• 15. Concentration of Market Power • For markets to channel individuals optimal actions into socially optimal results, all actors, all buyers and sellers, are required to be inconsequential to the market. • Markets fail to deliver when there are lots of buyers and sellers but none of them can possess a significant share of the market. • Should any buyer or seller capture a significant portion of the market, they can use that market power to their advantage to the detriment of society. 9/4/2014 @Copyright 2014 15
    • 16. Asymmetric Information • When one side of a transaction has an informational advantage it can cause markets to behave oddly and we have the market failure. • There is a rich debate about how far the government should go in trying to fix problems of asymmetric information. 9/4/2014 @Copyright 2014 16
    • 17. Redistribution of Wealth • Governments are called upon to redistribute both income and wealth. • The stated aim may be to foster greater equity, to provide a safety net for the unfortunate or to provide an equality of opportunity. • Clearly this is where we see the tensions between individuals’ goals of well-being and society’s interest in promoting the whole species. 9/4/2014 @Copyright 2014 17
    • 18. Gov’t as Arbiter of Disputes • Markets and “free behavior” also tend not to serve well in settling disputes for the benefit of society as a whole. • Individuals would attempt to rectify perceived injustices in ways that harm society. • As the arbiter of disputes governments usually assert a monopoly over the use of force. Civil courts exist as a way for individuals to borrow the government’s monopoly of force. 9/4/2014 @Copyright 2014 18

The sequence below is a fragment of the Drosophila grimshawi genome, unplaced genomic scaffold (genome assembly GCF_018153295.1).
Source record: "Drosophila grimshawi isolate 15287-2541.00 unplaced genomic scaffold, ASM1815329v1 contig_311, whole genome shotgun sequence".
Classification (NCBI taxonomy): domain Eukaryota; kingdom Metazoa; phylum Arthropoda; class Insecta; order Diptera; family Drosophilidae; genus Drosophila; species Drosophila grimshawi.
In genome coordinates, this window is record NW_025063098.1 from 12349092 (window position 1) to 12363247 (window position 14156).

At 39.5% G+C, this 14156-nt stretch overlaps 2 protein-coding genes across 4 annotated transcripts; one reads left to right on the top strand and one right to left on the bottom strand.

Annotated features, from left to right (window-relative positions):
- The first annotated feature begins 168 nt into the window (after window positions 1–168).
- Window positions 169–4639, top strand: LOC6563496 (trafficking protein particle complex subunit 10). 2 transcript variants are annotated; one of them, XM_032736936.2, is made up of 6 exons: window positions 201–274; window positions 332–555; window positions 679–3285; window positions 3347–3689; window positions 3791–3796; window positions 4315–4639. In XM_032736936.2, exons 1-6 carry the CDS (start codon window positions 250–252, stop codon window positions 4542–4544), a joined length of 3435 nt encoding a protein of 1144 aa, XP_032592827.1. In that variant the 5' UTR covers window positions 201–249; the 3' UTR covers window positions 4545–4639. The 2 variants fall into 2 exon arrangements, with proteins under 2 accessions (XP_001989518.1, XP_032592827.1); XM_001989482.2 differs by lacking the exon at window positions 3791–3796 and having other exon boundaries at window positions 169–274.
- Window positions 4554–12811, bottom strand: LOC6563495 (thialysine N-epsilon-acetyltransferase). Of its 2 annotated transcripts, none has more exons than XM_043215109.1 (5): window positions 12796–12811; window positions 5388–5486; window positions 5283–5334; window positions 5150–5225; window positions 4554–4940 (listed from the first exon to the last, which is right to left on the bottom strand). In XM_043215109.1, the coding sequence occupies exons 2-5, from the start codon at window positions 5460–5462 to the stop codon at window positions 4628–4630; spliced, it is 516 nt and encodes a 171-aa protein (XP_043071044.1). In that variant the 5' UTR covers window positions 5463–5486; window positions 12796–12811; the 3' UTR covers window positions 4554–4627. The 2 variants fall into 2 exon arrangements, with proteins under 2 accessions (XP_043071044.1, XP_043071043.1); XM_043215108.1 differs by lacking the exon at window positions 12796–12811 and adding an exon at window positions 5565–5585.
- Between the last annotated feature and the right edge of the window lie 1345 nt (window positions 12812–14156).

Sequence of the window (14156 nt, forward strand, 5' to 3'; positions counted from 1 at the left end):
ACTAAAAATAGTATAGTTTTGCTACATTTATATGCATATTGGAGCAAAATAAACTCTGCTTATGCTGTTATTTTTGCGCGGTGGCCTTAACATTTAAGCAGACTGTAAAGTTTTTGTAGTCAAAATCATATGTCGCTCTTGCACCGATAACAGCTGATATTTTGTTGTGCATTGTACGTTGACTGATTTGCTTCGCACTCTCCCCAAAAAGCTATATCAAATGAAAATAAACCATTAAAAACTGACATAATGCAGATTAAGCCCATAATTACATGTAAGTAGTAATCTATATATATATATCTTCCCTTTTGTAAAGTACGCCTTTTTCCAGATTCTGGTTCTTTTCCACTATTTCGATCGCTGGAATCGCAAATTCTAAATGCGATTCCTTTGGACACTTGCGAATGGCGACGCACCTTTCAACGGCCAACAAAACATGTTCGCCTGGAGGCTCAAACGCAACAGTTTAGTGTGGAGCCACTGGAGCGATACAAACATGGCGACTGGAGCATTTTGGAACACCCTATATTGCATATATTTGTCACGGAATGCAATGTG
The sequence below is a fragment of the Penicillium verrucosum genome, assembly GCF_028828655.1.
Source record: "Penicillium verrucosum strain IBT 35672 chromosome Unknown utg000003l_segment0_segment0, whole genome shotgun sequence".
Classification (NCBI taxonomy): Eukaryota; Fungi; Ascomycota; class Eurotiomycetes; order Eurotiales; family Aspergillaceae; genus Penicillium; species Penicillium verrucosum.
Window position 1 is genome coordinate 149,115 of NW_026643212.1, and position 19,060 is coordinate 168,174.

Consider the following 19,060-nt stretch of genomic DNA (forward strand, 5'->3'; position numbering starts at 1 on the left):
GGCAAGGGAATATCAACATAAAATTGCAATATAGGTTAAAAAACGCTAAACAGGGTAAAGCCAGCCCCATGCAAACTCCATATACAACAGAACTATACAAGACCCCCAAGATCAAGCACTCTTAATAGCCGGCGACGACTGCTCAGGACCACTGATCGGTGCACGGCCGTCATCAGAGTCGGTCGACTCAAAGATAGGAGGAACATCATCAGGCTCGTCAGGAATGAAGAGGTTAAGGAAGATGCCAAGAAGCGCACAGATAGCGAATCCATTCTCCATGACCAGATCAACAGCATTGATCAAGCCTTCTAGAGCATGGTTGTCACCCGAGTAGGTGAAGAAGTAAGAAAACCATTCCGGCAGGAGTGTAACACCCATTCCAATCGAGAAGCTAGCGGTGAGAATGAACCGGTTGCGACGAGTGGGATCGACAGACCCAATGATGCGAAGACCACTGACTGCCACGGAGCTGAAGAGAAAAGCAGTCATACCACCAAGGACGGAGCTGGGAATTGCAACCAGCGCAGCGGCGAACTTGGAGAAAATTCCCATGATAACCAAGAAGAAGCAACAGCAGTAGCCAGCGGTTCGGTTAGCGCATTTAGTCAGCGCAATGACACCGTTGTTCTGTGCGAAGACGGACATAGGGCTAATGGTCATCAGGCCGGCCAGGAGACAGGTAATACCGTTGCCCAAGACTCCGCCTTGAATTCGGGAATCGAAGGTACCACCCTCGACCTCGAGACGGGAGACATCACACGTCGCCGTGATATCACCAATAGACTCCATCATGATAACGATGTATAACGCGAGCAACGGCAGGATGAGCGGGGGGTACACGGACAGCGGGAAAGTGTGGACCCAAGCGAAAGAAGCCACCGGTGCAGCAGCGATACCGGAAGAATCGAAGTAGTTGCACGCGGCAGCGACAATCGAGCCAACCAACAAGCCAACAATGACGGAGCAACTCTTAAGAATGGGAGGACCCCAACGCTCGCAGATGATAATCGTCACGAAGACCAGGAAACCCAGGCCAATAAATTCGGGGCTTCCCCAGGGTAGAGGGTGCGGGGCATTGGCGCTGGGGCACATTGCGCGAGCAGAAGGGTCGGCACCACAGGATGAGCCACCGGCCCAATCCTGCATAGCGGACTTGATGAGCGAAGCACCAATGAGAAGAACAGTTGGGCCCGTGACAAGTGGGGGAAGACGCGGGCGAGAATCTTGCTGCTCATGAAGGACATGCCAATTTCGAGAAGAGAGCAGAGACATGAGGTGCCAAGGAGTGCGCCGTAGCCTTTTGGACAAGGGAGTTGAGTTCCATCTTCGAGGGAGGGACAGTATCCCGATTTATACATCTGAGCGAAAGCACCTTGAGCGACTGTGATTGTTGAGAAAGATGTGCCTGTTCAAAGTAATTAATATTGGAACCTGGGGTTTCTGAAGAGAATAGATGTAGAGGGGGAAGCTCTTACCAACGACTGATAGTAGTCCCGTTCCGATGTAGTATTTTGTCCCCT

• 19. Macroeconomic Instability • The final market failure is Macroeconomic instability. • People generally want stable and low inflation as well as low unemployment, but disagree on how to achieve these often conflicting goals. • Those who prefer government intervention are classified as “liberal” or Keynesian. • Those who oppose government intervention are classified as “classical.” 9/4/2014 @Copyright 2014 19
    • 20. Government Failure • Government failures can be placed into four categories: under action, over action, unintended consequences and corruption. • Corruption is the most straight forward government failure and obviously we will study it in great detail in this class. 9/4/2014 @Copyright 2014 20
    • 21. Conclusion • While the concept of FWAC is an organizational and systemic phenomenon; fraud, waste, abuse and corruption are defined as actions of individuals (or conspiracies of groups of individuals). • This class will be concerned with individuals at all levels of government. • FWAC can come from those whom government is intended to serve, those who are the line operators for government agencies, public managers, political appointees and elected officials. • The ability to engage in an act of FWAC is determined by the position and circumstance of the individual. 9/4/2014 @Copyright 2014 21
    • 22. Introduction to FWAC is authored by Professor Jay Hamilton This PowerPoint Presentation was prepared and narrated by Professor Robert Tarwacki 9/4/2014 @Copyright 2014 22